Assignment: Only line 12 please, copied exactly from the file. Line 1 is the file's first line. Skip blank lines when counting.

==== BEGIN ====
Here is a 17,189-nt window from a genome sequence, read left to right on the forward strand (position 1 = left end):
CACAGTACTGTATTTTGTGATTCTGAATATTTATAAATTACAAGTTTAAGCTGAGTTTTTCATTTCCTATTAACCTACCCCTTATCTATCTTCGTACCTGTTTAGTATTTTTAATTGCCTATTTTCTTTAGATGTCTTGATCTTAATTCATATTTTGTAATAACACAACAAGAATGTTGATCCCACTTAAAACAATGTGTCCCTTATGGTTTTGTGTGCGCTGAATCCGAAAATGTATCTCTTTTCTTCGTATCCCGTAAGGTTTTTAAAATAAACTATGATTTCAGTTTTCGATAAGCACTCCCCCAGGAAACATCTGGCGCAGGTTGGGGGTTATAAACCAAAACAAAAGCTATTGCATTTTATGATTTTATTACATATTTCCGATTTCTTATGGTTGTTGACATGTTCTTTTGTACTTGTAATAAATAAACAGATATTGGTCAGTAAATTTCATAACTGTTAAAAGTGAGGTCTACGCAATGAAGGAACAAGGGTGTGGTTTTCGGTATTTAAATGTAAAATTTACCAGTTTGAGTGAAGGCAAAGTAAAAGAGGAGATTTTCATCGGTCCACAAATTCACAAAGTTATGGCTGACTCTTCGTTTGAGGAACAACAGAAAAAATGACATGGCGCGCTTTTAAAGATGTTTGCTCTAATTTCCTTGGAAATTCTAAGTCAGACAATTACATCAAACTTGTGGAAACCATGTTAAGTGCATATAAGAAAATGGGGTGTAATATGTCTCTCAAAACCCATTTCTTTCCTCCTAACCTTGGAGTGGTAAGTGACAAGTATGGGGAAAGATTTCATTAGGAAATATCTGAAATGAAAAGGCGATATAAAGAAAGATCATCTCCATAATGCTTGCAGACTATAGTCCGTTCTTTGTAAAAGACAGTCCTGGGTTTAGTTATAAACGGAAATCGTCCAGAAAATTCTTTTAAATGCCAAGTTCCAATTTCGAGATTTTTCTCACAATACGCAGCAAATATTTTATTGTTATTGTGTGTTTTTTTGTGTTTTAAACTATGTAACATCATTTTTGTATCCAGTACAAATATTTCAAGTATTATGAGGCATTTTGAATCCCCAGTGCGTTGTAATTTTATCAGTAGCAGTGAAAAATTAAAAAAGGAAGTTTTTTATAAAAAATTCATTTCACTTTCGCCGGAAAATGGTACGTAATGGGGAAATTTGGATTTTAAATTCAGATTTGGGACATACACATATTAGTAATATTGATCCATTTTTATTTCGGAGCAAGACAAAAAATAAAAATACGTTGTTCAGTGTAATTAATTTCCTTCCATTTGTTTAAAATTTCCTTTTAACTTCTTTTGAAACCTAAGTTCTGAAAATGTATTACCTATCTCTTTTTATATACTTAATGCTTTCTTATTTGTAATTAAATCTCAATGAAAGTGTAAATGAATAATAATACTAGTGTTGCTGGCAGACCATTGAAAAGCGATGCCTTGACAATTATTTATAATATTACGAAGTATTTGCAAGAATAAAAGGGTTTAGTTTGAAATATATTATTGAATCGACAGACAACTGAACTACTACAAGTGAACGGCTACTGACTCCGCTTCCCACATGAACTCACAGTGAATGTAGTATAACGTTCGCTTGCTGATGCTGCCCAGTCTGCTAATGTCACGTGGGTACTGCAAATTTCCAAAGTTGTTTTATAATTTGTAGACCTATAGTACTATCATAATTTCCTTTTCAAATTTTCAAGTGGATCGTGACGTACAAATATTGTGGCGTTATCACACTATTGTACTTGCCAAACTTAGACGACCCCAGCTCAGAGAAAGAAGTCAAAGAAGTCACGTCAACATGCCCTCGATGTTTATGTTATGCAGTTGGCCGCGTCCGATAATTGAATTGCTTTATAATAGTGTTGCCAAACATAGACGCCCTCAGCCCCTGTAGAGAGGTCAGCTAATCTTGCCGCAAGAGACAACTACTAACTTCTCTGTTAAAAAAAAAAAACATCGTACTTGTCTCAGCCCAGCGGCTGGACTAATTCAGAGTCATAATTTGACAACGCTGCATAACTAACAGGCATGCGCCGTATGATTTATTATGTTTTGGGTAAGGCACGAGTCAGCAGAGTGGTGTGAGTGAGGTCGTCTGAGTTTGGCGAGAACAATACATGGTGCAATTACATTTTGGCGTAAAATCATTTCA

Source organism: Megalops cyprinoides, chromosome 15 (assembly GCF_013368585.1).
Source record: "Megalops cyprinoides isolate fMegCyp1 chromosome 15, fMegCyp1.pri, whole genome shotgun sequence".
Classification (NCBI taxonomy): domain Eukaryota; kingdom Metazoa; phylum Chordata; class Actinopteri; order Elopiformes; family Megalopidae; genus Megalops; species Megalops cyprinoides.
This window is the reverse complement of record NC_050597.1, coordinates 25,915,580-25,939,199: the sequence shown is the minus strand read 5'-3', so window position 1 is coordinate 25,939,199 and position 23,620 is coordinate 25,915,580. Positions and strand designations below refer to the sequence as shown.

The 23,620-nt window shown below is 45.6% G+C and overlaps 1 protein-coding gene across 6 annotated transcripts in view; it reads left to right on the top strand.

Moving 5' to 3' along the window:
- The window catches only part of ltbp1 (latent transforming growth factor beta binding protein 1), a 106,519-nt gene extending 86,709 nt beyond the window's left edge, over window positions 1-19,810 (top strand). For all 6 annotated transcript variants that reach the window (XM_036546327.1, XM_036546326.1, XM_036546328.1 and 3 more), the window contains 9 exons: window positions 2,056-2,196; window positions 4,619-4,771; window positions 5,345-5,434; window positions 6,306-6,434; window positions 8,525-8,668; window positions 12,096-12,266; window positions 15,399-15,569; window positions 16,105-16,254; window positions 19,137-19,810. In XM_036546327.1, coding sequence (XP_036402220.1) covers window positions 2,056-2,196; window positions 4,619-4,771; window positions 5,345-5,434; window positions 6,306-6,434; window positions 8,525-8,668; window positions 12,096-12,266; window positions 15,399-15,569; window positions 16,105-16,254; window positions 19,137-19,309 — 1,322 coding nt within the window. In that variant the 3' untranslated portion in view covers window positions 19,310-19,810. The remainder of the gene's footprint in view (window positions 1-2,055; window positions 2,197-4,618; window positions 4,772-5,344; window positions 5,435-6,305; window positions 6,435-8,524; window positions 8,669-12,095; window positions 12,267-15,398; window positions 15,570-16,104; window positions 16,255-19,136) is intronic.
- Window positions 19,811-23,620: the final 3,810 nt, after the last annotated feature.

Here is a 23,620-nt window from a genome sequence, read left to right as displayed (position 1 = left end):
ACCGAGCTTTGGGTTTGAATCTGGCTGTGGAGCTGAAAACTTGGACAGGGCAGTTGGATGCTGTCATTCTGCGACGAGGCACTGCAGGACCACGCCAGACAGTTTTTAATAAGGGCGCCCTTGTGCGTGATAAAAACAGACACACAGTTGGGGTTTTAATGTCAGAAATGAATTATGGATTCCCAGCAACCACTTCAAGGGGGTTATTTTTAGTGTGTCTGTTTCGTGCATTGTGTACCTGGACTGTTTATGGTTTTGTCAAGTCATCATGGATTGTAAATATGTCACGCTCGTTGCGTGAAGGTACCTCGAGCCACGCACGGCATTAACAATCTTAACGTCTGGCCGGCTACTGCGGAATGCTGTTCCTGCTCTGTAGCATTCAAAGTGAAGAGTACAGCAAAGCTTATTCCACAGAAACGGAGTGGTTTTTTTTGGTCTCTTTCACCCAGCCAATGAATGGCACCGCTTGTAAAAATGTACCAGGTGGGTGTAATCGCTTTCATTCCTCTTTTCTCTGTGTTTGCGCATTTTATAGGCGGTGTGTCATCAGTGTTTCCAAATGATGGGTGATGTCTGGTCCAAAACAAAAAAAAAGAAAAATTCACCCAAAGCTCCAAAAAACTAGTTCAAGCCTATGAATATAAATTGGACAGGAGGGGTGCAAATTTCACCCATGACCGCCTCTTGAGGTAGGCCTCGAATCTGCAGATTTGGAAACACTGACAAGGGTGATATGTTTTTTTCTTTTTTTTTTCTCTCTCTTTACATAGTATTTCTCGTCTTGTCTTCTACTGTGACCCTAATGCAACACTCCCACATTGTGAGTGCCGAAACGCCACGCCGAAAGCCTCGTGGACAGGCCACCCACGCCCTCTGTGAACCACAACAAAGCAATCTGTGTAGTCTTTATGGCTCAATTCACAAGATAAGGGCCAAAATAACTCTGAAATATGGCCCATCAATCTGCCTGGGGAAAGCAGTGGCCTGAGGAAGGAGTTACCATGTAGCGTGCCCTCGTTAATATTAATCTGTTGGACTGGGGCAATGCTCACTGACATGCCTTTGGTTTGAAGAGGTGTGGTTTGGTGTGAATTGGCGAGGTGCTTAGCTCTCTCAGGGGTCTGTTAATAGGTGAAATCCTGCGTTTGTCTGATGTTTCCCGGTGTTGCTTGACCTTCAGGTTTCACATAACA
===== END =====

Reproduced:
ACCGAGCTTTGGGTTTGAATCTGGCTGTGGAGCTGAAAACTTGGACAGGGCAGTTGGATGCTGTCATTCTGCGACGAGGCACTGCAGGACCACGCCAGACAGTTTTTAATAAGGGCGCCCTTGTGCGTGATAAAAACAGACACACAGTTGGGGTTTTAATGTCAGAAATGAATTATGGATTCCCAGCAACCACTTCAAGGGGGTTATTTTTAGTGTGTCTGTTTCGTGCATTGTGTACCTGGACTGTTTATGGTTTTGTCAAGTCATCATGGATTGTAAATATGTCACGCTCGTTGCGTGAAGGTACCTCGAGCCACGCACGGCATTAACAATCTTAACGTCTGGCCGGCTACTGCGGAATGCTGTTCCTGCTCTGTAGCATTCAAAGTGAAGAGTACAGCAAAGCTTATTCCACAGAAACGGAGTGGTTTTTTTTGGTCTCTTTCACCCAGCCAATGAATGGCACCGCTTGTAAAAATGTACCAGGTGGGTGTAATCGCTTTCATTCCTCTTTTCTCTGTGTTTGCGCATTTTATAGGCGGTGTGTCATCAGTGTTTCCAAATGATGGGTGATGTCTGGTCCAAAACAAAAAAAAAGAAAAATTCACCCAAAGCTCCAAAAAACTAGTTCAAGCCTATGAATATAAATTGGACAGGAGGGGTGCAAATTTCACCCATGACCGCCTCTTGAGGTAGGCCTCGAATCTGCAGATTTGGAAACACTGACAAGGGTGATATGTTTTTTTCTTTTTTTTTTCTCTCTCTTTACATAGTATTTCTCGTCTTGTCTTCTACTGTGACCCTAATGCAACACTCCCACATTGTGAGTGCCGAAACGCCACGCCGAAAGCCTCGTGGACAGGCCACCCACGCCCTCTGTGAACCACAACAAAGCAATCTGTGTAGTCTTTATGGCTCAATTCACAAGATAAGGGCCAAAATAACTCTGAAATATGGCCCATCAATCTGCCTGGGGAAAGCAGTGGCCTGAGGAAGGAGTTACCATGTAGCGTGCCCTCGTTAATATTAATCTGTTGGACTGGGGCAATGCTCACTGACATGCCTTTGGTTTGAAGAGGTGTGGTTTGGTGTGAATTGGCGAGGTGCTTAGCTCTCTCAGGGGTCTGTTAATAGGTGAAATCCTGCGTTTGTCTGATGTTTCCCGGTGTTGCTTGACCTTCAGGTTTCACATAACA